Retirement Benefit Plans
A financially secure retirement is a goal of all Americans. Since many of us will spend one-fourth to one-fifth of our lives in retirement, it is more essential than ever to begin preparations at an early age. Many financial planners report that an individual requires about 75 percent of his or her pre-retirement income to maintain the same standard of living enjoyed during one's working years.
Social Security, employer-sponsored retirement programs and personal savings are the three sources of post-retirement income.
Social Security Benefits
Social Security provides retirement benefits for most persons employed or self-employed for a set period of time (currently 40 quarters; about 10 years). Benefits paid at retirement, traditionally at age 65, are based on a person's earnings history. The age at which you can retire at full benefits increases depending upon your current age. For younger individuals full benefits begin at about age 67. Payments may begin at age 62 at a reduced rate or, if delayed beyond full retirement age, at an increased rate.
For a person with earnings equal to the U.S. average, the benefit will be about 40 percent of pay. For someone with maximum earnings, the benefit would be about 25 percent of the portion of pay subject to Social Security tax.
Tip: Every worker should understand Social Security retirement benefits. By completing Form SSA-7004, "Request for Social Security Earnings and Benefit Estimate Statement," you can receive a projection of benefits. Forms can be obtained through Social Security Online, local Social Security offices or by calling 1-800-772-1213.
Planning Aid: To obtain an immediate copy of this form, please click on Request for Social Security Earnings and Benefit Estimate Statement.
Employer-Sponsored Retirement Plans
A retirement plan makes good sense and can attract and reward employees. The benefits and tax advantages of supplementing Social Security with a qualified retirement plan are significant.
A qualified plan is one meeting IRS specifications. Currently, such contributions are tax-deductible and earnings accumulate on a tax-deferred basis. In addition, benefits earned are not part of the participant's taxable income until received, and certain distributions are eligible for special tax treatment.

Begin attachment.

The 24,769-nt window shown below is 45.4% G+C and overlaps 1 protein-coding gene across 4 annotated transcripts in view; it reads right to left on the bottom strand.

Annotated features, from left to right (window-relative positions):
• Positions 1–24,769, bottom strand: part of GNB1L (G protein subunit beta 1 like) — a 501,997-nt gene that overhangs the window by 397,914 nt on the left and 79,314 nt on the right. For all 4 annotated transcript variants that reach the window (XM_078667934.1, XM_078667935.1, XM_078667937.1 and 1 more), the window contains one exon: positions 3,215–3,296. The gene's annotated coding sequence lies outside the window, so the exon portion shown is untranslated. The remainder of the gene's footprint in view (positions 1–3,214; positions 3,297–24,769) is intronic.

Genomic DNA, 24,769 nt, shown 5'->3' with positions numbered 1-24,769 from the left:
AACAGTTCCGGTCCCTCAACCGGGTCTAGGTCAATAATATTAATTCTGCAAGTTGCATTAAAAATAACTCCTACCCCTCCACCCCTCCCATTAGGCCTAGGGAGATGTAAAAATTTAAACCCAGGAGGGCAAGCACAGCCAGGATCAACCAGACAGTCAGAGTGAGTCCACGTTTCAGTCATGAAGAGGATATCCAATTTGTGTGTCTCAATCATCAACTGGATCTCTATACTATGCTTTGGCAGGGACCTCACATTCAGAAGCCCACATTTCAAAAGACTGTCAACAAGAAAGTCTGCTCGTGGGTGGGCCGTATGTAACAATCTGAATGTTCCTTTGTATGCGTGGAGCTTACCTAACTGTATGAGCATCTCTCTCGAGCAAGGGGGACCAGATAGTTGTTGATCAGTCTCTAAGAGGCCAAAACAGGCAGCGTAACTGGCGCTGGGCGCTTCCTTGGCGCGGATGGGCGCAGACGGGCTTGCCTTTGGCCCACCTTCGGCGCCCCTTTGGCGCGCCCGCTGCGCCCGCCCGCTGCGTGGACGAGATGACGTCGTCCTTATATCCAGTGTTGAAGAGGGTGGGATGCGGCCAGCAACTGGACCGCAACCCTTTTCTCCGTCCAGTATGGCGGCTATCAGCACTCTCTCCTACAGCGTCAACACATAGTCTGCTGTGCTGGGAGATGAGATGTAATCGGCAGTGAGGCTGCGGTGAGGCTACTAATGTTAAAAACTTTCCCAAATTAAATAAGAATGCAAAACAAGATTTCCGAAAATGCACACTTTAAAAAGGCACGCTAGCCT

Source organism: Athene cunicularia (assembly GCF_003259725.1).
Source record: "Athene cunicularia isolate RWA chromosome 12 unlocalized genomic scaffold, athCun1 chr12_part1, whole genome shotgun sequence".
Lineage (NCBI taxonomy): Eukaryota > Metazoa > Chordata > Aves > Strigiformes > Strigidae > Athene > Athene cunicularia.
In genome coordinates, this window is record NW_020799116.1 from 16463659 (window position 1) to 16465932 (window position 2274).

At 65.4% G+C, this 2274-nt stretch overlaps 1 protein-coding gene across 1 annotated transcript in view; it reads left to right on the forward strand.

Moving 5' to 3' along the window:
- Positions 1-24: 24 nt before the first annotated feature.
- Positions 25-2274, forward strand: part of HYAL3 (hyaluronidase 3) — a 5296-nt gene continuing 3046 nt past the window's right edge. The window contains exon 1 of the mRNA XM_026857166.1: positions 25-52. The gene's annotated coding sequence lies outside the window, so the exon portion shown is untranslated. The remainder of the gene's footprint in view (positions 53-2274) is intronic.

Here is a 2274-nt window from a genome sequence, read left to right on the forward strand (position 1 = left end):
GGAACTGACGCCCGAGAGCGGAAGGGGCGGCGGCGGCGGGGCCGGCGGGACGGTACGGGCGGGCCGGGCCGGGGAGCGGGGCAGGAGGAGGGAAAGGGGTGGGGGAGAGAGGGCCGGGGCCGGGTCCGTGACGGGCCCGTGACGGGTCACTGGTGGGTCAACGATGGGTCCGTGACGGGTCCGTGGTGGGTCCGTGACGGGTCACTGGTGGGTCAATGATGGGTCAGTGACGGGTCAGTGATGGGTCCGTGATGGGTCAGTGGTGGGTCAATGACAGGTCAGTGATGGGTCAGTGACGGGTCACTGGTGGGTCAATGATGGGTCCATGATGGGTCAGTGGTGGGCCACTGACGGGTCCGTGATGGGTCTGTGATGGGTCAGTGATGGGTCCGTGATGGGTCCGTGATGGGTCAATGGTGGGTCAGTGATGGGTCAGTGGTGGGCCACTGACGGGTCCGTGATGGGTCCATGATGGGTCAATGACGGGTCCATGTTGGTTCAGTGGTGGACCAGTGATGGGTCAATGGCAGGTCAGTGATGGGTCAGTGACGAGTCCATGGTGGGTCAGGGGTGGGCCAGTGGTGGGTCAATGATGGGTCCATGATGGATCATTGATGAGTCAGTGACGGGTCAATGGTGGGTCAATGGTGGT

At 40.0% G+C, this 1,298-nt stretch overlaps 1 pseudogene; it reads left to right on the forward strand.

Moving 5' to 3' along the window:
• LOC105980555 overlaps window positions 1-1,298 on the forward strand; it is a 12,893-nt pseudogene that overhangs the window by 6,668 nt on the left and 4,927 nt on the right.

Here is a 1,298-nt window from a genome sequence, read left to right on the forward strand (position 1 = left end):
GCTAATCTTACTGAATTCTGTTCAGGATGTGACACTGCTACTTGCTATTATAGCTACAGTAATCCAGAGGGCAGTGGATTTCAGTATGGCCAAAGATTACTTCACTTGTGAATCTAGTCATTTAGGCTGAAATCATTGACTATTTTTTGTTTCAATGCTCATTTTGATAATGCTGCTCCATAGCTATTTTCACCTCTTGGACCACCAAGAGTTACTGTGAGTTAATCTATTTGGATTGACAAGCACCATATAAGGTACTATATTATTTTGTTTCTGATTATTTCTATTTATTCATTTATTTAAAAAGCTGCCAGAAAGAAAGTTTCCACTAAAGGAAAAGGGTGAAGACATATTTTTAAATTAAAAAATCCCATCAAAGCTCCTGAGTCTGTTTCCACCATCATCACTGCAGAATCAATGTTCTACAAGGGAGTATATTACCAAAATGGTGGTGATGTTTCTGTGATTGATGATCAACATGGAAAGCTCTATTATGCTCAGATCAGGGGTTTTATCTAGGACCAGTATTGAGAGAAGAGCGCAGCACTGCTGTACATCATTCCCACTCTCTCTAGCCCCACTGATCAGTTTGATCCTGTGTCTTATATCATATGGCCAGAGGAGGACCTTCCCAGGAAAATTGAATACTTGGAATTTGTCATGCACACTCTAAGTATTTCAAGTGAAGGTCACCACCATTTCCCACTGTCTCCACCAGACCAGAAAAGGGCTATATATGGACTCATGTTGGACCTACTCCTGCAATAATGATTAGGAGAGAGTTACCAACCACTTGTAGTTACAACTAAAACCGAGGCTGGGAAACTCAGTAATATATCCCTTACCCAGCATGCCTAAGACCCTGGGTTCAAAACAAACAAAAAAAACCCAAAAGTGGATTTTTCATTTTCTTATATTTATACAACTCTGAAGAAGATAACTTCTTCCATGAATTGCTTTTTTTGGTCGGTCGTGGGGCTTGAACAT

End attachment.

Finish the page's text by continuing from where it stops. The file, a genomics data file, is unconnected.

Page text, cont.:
Whether you are a sole proprietorship, a partnership or a corporation (employing many people or only yourself as the owner/employee), there are a wide range of options available. These can range from simple plans, which you establish and maintain, to complex versions, which require an actuary, attorney or employee benefits consultant. If you are active in the business, you can be included as a plan participant. Accountants, banks, insurance and investment professionals, as well as other financial institutions, can provide information on retirement plan products.
Tip: Employers can benefit from tax credits for startup costs. You may be able to claim a tax credit for part of the ordinary and necessary costs of starting a SEP, SIMPLE, or qualified plan. The credit equals 50% of the cost to set up and administer the plan and educate employees about the plan, up to a maximum of $500 per year for each of the first 3 years of the plan. Employers can choose to start claiming the credit in the tax year before the tax year in which the plan becomes effective as long as: